A short paper published in the Dermatologic Therapy medical journal claims topical hair loss
medication may be less effective for some people taking low-doses of aspirin, daily.
Men and women with androgenetic alopecia (AGA), better known as Male Pattern Baldness
and Female Pattern Hair Loss
, took part in a study into the effects of regular low dose aspirin on those using minoxidil.
is the only MHRA licensed and FDA approved hair loss treatment for both men and women with genetic hairloss. Although another oral option - finasteride 1mg
- has the same awards, this is suitable for men only.
'Reduces topical minoxidil efficacy'
The research was conducted by a team comprising members from the United States, Australia, Croatia, India, Iran and Italy, who advise it is the "first study to report the effect of low‐dose daily aspirin
use on the efficacy of topical minoxidil".
In an overview of the study
, the authors explain the science and reasoning behind it, as follows:
"Minoxidil is a pro‐drug converted into its active form, minoxidil sulfate, by the sulfotransferase enzymes in the outer root sheath of hair follicles. Previously, we demonstrated that sulfotransferase activity in hair follicles predicts response to topical minoxidil in the treatment of AGA. In the human liver, sulfotransferase activity is significantly inhibited by salicylic acid. Low‐dose OTC [over-the-counter] aspirin (7581 mg), a derivative of salicylic acid, is used by millions of people daily for the prevention of coronary heart disease and cancer. It is not known whether oral aspirin inhibits sulfotransferase activity in hair follicles, potentially affecting minoxidil response in AGA patients."
In an effort to establish whether or not use of minoxidil was affected in cases where adults with Male and Female Pattern Hair Loss also took low-doses of aspirin on a daily basis, a two week study was carried out using 24 participants. Follicular sulfotransferase enzymatic activity was determined after 14 days of doses of aspirin being taken orally.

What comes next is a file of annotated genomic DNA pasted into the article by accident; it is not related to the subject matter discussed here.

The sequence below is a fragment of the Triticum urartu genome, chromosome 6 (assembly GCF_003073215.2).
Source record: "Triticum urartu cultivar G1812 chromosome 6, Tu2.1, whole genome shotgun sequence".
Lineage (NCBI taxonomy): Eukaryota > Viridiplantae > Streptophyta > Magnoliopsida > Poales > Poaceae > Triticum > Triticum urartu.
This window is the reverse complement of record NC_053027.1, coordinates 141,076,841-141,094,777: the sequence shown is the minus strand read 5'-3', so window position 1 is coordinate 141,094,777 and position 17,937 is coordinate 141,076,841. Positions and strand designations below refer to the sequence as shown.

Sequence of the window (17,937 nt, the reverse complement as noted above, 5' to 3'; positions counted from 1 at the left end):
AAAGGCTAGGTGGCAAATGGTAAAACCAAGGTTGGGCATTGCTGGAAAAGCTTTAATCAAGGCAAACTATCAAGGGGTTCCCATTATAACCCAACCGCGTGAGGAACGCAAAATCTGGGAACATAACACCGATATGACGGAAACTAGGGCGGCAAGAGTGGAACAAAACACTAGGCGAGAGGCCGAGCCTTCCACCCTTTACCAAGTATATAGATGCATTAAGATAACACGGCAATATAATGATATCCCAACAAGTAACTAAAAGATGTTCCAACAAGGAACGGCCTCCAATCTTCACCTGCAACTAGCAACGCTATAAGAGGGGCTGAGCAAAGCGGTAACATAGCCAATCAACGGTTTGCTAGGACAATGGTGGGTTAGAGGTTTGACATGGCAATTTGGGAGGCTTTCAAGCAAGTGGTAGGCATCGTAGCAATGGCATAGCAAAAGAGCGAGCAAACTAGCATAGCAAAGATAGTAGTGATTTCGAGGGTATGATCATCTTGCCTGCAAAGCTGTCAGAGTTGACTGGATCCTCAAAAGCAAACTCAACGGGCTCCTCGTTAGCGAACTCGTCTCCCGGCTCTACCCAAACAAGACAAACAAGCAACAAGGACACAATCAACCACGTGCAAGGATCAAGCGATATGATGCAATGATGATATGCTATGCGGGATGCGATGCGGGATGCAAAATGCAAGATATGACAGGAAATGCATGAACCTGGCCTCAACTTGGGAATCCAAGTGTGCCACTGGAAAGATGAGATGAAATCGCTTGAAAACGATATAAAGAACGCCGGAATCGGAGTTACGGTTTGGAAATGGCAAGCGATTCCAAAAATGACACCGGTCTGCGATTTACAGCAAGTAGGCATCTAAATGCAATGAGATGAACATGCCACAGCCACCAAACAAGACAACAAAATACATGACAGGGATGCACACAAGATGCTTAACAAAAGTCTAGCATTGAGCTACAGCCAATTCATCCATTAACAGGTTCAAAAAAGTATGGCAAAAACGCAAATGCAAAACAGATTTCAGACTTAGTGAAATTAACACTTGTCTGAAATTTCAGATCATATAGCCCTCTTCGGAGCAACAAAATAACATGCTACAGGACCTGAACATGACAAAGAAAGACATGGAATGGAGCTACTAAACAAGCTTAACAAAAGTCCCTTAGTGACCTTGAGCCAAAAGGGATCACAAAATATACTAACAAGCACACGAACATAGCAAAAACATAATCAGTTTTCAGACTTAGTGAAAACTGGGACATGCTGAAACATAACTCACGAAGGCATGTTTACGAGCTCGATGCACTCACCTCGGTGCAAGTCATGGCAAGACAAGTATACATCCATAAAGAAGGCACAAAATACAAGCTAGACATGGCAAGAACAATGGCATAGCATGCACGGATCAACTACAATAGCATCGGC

Of the 24 subjects, half were initially predicted to respond to minoxidil; after 14 days of taking aspirin the number predicted to respond dropped to 27 per cent. It is unclear, however, how researchers determined the 'predicted response to minoxidil'.
More research needed
This is an extremely small-scale and short-term study, with far more information and research needed to draw a true conclusion as to the links between regular aspirin-use and its effects on topical minoxidil use. That said, it is certainly something for medical professionals and hair loss specialists
to be mindful of - particularly in cases where patients are concerned that their treatment is not working as well as they had hoped even after waiting the minimum three-to-six months
It is also something which should come to light before treatments are even recommended via the medical profile information submitted during a consultation. That way appropriate solutions can be suggested, and their use monitored on an on-going basis - a popular benefit those who go it alone with store-bought solutions may not have access to.
At present, Belgravia
finds there are generally two common reasons for both men and women not seeing optimum results from their customised treatment courses: not using their treatment as directed, or not using it at all.
As hair loss is often seen as more of a 'cosmetic' problem than a medical one, it can be easy to be less diligent about treatment, using less than the stated dose or skipping days/weeks/months. However, in order for the treatment to do its job properly, consistency is crucial for those looking to stabilise their shedding, promote hair regrowth and prevent baldness
in the long term.
Alternatively, people can mistakenly believe that the more they use - whether in terms of volume, frequency or both - the better their results will be - this is untrue, can increase the risk of adverse reactions and the over-use of medication is actively discouraged.
All medication - including hair loss treatments
- should be used exactly as directed with any issues in doing so being addressed with the relevant specialist or dispensing pharmacist.